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Cubs Wed Sep 10 2014

Recent Losses Are Helping Cubs' Free Agent Plans

Cubs_200.pngStop me if you've heard this before: the Cubs losing games right now is actually good for their future plans. Yeah, yeah, you've read and heard the same thing for a few years now. Lose games now, better draft picks, more prospects, blah, blah, blah. Well if there's one thing the front office has proven, it's that they can spot good young talent and develop those players all the way to the majors.

The Cubs losing five in a row after winning 12 of their previous 18 and sweeping the Brewers is really the best thing for not only a better draft pick, but for their free agency plans. Why does a team's season record matter for free agency? Because MLB's rules are a bit idiotic, but that discussion is for another day.

If a player is a free agent at season's end, the team he played for has the opportunity to extend a qualifying offer to said player (so long as he played the entire season for that team). The qualifying offer is a one-year deal that is the average salary of the 125 highest paid players -- which will be $14.1 million this offseason. If the player accepts the offer, they play next season on that contract. If the player declines, he becomes a free agent, but the team he's leaving is entitled to the first-round draft pick of the team that signs the player. The catch: if the team signing the player picks in the top 10 of the draft, that pick is protected, and instead, their next highest pick becomes the compensation instead.

Confusing, right? It's a screwy system that has destroyed the free agency value of some players (Kendrys Morales and Stephen Drew this past offseason) because teams are very wary about giving up first-round picks in the draft. Not necessarily because of the caliber player they can draft in the first-round, but instead it has to do with the value attached to the pick. Teams are allotted a certain amount of money to sign their drafted players from the first 10 rounds, and the penalties for going over the stipulated amount are draconian. No first-round pick means less money you can pay to all the guys you pick in the top 10 rounds.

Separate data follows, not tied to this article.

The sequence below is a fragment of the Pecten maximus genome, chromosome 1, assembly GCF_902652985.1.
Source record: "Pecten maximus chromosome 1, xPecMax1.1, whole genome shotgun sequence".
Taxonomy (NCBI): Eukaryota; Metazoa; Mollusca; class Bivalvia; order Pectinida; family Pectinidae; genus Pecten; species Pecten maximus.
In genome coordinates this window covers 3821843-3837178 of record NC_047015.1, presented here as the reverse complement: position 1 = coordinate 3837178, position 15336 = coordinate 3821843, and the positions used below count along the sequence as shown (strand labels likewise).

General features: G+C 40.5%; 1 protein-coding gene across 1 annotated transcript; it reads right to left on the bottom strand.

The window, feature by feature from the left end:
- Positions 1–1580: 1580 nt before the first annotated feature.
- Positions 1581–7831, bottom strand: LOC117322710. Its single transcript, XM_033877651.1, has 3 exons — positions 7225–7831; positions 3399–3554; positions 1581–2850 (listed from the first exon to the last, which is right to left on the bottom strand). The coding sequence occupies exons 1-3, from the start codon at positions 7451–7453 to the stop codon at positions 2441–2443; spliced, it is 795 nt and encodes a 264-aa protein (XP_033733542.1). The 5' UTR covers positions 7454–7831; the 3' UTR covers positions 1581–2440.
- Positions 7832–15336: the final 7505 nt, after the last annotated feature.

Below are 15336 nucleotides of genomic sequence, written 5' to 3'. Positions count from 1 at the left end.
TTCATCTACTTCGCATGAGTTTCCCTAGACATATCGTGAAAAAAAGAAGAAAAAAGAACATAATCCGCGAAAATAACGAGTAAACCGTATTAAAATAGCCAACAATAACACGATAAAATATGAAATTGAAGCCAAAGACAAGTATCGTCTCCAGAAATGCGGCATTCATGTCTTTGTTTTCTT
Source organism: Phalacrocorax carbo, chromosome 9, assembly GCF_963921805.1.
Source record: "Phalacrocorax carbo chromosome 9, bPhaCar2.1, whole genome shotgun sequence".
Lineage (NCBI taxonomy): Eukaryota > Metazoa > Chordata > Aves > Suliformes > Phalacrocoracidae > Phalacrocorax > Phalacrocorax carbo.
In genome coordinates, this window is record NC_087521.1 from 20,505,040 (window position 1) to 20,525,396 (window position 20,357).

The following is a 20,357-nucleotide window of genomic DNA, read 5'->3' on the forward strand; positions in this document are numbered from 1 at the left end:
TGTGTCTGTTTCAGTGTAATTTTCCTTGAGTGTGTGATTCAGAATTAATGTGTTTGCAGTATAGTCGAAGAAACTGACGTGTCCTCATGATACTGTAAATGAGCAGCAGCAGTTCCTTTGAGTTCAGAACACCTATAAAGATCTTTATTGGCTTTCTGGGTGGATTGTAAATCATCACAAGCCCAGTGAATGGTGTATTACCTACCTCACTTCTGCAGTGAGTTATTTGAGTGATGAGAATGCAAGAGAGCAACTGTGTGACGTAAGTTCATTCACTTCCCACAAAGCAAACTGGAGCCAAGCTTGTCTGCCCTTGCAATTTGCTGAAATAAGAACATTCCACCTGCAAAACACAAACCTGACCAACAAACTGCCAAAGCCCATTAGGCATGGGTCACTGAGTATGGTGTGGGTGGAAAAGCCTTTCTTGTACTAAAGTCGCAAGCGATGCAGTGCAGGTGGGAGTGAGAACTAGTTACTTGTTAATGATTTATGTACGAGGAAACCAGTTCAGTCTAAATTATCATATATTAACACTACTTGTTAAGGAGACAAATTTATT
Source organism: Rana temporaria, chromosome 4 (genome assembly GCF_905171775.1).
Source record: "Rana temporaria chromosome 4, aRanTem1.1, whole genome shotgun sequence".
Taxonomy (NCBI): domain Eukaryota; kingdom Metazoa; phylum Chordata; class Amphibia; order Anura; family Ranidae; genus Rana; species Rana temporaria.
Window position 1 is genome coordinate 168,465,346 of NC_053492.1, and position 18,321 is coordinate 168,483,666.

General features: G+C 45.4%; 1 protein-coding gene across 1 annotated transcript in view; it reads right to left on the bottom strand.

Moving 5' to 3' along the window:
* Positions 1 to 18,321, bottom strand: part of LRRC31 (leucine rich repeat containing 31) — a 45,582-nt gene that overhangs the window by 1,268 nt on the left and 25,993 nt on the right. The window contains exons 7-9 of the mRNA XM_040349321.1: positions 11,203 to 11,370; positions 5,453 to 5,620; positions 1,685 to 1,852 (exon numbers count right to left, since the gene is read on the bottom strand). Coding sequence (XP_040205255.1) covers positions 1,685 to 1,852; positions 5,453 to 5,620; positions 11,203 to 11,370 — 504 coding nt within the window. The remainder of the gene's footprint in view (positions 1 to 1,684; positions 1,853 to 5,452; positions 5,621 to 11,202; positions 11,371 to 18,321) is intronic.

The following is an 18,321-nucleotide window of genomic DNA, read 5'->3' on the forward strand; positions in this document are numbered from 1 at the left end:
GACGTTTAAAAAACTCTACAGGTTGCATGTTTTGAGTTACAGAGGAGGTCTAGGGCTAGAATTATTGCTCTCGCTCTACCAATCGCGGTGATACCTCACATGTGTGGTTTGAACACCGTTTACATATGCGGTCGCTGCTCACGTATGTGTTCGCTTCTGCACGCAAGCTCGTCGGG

It's no secret that the Cubs plan to be aggressive in the starting pitching market this offseason. They have premium hitting prospects and players at nearly every position, but if they want to contend in the next few years, they'll need guys who can go out and throw seven innings and only give up two runs consistently over 35 starts. Jon Lester has been the featured name because he's one of the few guys who doesn't have any draft pick compensation attached to him (since he was traded this year), and he has a history with Theo Epstein and Jed Hoyer from their time in Boston.

But what if Lester wants more money or more years then the Cubs are comfortable offering? They can't be locked in on only one free agent starter this offseason because he doesn't require giving up a pick. That's where the recent losing streak comes in. Just six days ago, the Cubs possessed the eighth-worst record in baseball, and were just two games out from having the 11th worst. If they continued winning and fell to the 11th pick in the draft, any pursuit this winter of other premium starters like Max Scherzer and James Shields would've likely required the Cubs to relinquish their first round pick (the Tigers and Royals will definitely extend qualifying offers to those players). While everyone would celebrate the Cubs finally spending money in that scenario, it would not only cost a draft-conscious team the 11th pick, but also about $2.9 million in money to sign that pick and the others in the top 10 rounds.

After losing five in a row, the Cubs now sit with the sixth-worst record in the majors, and four games away from the dreaded 11th spot. If the Cubs finish with one of the 10 worst records in baseball, and sign a free agent who was extended a qualifying offer, they'd sacrifice their second round pick instead. If the season ended today, that pick would fall in the mid-40s, and be worth about $1.25 million.

The injuries to Starlin Castro and Anthony Rizzo suck because everyone wanted to see those guys finish their bounce-back years strong. The reality is that those guys missing time has not only allowed the Cubs to give some playing time to young players they hope to be a part of the future, but it's also increased the possibility of securing an all important top 10 pick. The money matters in baseball, and it especially matters for a front office that wants to build a team that contends annually. Though it might be hard to watch, the losing now makes free agency and the draft a whole lot easier for the Cubs.

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